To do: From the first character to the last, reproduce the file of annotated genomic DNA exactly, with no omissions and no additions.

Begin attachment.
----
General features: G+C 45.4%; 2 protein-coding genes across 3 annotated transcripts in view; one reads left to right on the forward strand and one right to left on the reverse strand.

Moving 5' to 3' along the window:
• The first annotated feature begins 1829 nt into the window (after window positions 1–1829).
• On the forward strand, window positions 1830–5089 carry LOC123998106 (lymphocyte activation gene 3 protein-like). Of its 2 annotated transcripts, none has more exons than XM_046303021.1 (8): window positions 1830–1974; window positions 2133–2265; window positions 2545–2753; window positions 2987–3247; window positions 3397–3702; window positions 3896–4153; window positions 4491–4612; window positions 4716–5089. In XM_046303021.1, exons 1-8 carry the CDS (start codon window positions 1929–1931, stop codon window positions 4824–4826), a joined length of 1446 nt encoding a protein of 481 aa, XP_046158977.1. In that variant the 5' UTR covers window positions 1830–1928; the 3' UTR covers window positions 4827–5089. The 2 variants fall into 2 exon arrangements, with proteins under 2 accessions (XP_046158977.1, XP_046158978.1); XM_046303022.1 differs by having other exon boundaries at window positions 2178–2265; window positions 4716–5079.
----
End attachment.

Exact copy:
General features: G+C 45.4%; 2 protein-coding genes across 3 annotated transcripts in view; one reads left to right on the forward strand and one right to left on the reverse strand.

Moving 5' to 3' along the window:
• The first annotated feature begins 1829 nt into the window (after window positions 1–1829).
• On the forward strand, window positions 1830–5089 carry LOC123998106 (lymphocyte activation gene 3 protein-like). Of its 2 annotated transcripts, none has more exons than XM_046303021.1 (8): window positions 1830–1974; window positions 2133–2265; window positions 2545–2753; window positions 2987–3247; window positions 3397–3702; window positions 3896–4153; window positions 4491–4612; window positions 4716–5089. In XM_046303021.1, exons 1-8 carry the CDS (start codon window positions 1929–1931, stop codon window positions 4824–4826), a joined length of 1446 nt encoding a protein of 481 aa, XP_046158977.1. In that variant the 5' UTR covers window positions 1830–1928; the 3' UTR covers window positions 4827–5089. The 2 variants fall into 2 exon arrangements, with proteins under 2 accessions (XP_046158977.1, XP_046158978.1); XM_046303022.1 differs by having other exon boundaries at window positions 2178–2265; window positions 4716–5079.